Assessment of micro RNAs expression in leukemic cells as prognostic markers in chronic lymphocytic leukemia: micro RNAs can predict survival in a course of the disease
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Agnieszka Szymczyk1,2, Sylwia Chocholska1, Arkadiusz Macheta1, Dariusz Szczepanek3, Marek Hus1 and Monika Podhorecka1
1Department of Haematooncology and Bone Marrow Transplantation, Medical University of Lublin, Lublin, Poland
2Independent Clinical Transplantology Unit, Medical University of Lublin, Poland
3Department of Neurosurgery and Pediatric Neurosurgery, Medical University of Lublin, Lublin, Poland
Monika Podhorecka, email: firstname.lastname@example.org
Keywords: chronic lymphocytic leukemia; micro RNA; overall survival; prognostic factors; progression free survival
Received: February 21, 2018 Accepted: March 07, 2018 Published: April 10, 2018
Numerous genetic alterations predicting prognosis and clinical outcome are revealed recently in chronic lymphocytic leukemia (CLL). Among them the deregulated expression of micro RNAs that can induce tumor growth, or act as tumor suppressors seem to be of great importance. This study aimed to analyze the possible role of chosen micro RNAs as markers of prognosis in patients with CLL. We assessed the expression of miR-21, miR-34a, miR-181a, miR-199a/b and miR-221 in previously separated leukemic cells with the use of qRQ-PCR technique at the moment of diagnosis. The results were then analyzed in regards to presence of prognostic factors, clinical data and the end points like progression free survival (PFS), time to progression (TP) and overall survival time (OS).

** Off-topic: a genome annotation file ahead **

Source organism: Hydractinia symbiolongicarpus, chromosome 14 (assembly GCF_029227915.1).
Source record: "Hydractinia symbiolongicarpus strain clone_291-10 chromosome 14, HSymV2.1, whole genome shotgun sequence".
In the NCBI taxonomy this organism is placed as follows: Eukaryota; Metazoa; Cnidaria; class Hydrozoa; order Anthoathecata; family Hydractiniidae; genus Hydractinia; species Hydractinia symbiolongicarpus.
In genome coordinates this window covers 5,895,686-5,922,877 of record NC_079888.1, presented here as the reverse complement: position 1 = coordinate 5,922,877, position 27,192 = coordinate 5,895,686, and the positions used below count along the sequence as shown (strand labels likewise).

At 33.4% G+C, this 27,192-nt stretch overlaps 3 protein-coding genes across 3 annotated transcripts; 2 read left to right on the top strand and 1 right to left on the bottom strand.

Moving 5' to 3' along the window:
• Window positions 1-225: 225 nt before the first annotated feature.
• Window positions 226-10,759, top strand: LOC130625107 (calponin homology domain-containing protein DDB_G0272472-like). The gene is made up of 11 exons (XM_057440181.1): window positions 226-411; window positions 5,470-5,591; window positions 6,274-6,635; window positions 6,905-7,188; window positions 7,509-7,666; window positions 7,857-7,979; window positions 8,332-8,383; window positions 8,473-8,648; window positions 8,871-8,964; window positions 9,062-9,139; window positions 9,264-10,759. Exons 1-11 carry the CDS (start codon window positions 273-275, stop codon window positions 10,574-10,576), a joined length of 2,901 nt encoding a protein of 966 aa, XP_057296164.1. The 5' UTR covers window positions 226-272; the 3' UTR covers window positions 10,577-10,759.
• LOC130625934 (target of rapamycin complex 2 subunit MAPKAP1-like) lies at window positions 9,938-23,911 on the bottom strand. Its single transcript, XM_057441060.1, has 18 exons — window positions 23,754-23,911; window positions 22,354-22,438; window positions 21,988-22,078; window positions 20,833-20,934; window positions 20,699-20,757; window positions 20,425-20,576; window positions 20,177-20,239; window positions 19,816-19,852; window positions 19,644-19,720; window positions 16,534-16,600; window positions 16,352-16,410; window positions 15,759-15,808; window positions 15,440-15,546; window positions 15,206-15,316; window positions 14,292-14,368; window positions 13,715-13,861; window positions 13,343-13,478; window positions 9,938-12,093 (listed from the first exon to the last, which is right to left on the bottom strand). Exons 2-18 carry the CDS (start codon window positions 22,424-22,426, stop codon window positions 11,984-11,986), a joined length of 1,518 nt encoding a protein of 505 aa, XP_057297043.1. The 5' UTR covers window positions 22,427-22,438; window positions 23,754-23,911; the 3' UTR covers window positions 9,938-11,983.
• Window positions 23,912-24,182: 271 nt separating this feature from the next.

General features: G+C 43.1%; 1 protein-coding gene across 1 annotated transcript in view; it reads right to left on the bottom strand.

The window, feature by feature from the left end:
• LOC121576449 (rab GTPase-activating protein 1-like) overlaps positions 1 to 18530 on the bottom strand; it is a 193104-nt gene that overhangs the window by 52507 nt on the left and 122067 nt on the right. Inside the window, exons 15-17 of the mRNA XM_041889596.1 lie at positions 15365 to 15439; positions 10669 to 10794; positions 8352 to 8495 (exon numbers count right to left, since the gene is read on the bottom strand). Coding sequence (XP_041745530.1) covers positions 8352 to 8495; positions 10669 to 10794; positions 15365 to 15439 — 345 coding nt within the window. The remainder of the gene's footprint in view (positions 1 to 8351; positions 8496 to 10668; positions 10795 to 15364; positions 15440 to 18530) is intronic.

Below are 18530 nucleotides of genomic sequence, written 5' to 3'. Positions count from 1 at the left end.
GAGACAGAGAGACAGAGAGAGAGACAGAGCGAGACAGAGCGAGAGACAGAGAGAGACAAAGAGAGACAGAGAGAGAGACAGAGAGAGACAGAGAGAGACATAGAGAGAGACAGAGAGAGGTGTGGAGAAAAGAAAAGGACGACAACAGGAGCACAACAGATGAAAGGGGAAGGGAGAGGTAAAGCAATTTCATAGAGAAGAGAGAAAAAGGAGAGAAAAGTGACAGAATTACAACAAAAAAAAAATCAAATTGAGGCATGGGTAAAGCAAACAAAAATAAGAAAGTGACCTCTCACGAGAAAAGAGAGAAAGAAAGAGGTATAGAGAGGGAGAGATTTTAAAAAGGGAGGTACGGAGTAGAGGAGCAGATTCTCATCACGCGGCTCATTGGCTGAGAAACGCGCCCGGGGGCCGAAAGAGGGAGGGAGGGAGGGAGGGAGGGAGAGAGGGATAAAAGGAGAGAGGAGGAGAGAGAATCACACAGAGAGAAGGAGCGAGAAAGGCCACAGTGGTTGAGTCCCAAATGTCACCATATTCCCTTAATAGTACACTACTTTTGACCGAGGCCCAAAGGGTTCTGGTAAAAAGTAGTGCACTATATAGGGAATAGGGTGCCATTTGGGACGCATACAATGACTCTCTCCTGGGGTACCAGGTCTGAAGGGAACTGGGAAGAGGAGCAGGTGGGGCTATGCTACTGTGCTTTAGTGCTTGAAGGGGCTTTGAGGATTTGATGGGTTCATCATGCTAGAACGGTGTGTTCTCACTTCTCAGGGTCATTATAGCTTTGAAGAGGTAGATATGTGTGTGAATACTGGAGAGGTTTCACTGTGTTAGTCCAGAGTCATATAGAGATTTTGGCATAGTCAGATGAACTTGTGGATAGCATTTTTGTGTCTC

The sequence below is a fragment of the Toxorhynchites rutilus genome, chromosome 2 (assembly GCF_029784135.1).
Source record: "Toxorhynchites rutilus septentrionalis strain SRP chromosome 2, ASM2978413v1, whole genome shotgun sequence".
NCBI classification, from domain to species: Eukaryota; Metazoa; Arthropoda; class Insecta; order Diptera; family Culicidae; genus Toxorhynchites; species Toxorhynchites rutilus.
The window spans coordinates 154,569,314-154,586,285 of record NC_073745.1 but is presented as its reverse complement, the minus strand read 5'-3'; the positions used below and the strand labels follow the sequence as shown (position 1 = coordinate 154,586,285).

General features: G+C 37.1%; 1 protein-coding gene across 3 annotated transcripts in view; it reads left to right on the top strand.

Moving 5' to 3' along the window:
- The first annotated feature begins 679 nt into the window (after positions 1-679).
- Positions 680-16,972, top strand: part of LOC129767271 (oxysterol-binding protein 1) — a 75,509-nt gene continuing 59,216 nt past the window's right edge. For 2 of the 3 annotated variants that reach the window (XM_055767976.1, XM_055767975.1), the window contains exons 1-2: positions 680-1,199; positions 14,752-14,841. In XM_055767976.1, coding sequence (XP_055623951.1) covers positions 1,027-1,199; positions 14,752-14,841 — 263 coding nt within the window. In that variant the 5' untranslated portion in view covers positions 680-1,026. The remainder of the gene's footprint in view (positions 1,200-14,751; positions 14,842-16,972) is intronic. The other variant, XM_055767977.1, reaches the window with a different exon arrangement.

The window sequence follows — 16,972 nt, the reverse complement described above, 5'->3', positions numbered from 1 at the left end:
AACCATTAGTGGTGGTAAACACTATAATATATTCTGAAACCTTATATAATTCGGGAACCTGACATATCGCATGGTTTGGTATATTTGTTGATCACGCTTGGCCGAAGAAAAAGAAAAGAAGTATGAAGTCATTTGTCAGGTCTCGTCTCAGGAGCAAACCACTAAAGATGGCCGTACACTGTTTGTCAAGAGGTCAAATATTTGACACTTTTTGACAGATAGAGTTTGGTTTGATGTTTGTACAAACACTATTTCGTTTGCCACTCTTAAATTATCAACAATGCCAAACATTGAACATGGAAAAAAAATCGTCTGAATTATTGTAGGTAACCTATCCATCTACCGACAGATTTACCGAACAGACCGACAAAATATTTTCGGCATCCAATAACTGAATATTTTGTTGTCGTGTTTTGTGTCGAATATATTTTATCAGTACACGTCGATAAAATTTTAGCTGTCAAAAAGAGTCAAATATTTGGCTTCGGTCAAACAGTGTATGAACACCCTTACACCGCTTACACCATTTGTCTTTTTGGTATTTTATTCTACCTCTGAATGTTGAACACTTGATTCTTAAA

We detected significant correlations between expression of the analyzed micro RNAs and CLL prognostic markers particularly as far as miR-221 and miR-181a were concerned. The subsequent analysis revealed that high expression of miR-34a and miR-181a as well as low miR-21 expression indicated longer TTP, while miR-221 was predictor of OS.
The obtained results prove the role of micro RNAs as CLL prognostic markers, particularly as factors predicting survival in a course of the disease.
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